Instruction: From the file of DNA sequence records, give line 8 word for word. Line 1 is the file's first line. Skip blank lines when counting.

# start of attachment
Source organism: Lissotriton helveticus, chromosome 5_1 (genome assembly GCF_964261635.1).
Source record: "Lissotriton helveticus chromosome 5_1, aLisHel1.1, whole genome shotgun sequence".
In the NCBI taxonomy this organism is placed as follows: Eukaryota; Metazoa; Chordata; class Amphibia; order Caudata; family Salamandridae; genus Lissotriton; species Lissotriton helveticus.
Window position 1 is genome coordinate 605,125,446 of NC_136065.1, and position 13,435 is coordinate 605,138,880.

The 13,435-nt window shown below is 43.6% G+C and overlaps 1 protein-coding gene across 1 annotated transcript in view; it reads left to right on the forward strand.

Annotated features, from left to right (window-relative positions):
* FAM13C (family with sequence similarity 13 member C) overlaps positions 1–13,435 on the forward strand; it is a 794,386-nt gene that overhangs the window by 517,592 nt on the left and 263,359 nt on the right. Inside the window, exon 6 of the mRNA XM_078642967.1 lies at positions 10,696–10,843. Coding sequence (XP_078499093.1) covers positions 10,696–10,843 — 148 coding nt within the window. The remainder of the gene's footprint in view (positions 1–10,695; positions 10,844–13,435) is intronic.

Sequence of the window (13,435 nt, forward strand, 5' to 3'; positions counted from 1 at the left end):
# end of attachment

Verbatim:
Sequence of the window (13,435 nt, forward strand, 5' to 3'; positions counted from 1 at the left end):